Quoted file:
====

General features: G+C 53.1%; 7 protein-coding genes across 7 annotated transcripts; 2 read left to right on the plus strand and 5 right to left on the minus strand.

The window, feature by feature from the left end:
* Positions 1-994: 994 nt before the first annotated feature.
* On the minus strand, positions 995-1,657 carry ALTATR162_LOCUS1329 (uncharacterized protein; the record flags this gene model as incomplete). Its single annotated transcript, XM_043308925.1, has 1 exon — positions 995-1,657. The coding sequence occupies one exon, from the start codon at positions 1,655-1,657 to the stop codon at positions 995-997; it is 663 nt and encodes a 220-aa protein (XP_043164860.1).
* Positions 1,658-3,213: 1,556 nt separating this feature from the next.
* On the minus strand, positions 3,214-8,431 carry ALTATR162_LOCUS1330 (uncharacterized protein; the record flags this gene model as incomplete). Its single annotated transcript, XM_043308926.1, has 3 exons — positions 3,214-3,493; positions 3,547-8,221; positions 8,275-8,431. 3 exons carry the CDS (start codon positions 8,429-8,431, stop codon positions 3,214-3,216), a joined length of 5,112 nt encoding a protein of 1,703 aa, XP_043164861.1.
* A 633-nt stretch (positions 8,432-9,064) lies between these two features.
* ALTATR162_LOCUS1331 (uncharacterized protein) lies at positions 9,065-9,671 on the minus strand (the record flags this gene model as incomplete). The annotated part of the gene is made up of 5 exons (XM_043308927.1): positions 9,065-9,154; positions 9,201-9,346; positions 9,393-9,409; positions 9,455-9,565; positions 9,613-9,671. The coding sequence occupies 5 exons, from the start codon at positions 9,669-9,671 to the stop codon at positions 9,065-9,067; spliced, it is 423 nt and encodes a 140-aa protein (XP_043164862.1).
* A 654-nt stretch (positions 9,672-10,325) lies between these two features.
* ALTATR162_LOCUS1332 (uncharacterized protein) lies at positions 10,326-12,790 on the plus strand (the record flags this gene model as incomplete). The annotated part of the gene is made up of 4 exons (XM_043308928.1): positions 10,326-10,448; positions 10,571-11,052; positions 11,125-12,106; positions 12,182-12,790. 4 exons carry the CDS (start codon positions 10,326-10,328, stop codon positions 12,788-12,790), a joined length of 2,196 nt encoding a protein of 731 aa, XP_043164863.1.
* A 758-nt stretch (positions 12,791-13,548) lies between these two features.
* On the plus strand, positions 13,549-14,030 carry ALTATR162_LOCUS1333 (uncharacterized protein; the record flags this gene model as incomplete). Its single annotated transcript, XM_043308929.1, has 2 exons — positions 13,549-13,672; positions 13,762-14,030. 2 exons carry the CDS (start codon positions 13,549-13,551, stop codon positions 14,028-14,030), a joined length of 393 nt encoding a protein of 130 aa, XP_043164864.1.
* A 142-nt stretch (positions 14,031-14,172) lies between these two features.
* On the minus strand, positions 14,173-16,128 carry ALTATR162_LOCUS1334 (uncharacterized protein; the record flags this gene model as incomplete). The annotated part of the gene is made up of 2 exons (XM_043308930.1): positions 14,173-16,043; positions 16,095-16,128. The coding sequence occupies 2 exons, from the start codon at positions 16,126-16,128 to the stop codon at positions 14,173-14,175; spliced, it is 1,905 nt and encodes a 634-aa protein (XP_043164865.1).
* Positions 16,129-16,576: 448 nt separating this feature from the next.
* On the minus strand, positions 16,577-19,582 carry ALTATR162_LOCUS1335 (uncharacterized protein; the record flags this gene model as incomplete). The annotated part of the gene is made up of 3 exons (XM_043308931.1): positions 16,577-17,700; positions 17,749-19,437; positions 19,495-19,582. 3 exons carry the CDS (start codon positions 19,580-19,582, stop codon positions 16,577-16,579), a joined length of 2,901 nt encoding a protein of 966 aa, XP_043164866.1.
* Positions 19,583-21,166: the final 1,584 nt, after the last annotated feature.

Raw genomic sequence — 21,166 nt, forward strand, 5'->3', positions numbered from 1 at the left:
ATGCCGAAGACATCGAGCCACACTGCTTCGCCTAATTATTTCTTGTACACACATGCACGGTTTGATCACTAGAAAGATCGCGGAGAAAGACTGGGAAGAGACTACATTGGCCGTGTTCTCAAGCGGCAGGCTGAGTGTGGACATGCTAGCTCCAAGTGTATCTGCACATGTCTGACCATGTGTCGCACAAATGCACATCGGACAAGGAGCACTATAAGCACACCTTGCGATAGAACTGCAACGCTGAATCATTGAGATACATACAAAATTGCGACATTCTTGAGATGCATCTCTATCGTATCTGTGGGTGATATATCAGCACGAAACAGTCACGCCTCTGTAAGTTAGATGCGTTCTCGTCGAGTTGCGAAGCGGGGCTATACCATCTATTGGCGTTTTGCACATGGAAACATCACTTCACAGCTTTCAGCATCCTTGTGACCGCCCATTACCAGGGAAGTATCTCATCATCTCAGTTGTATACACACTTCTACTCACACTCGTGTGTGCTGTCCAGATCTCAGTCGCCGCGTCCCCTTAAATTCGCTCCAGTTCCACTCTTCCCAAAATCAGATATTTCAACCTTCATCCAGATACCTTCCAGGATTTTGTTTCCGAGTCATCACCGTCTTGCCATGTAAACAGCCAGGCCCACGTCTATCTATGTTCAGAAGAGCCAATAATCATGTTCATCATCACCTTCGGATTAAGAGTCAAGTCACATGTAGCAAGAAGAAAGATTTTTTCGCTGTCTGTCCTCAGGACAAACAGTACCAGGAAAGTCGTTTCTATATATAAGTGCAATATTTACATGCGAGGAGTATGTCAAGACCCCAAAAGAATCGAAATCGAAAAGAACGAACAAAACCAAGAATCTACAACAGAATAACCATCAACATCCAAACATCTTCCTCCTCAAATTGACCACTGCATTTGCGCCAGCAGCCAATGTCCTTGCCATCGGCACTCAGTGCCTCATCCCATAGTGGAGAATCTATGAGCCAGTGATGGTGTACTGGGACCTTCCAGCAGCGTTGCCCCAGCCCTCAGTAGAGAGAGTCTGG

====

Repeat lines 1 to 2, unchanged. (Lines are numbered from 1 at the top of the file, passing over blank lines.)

General features: G+C 53.1%; 7 protein-coding genes across 7 annotated transcripts; 2 read left to right on the plus strand and 5 right to left on the minus strand.

The window, feature by feature from the left end: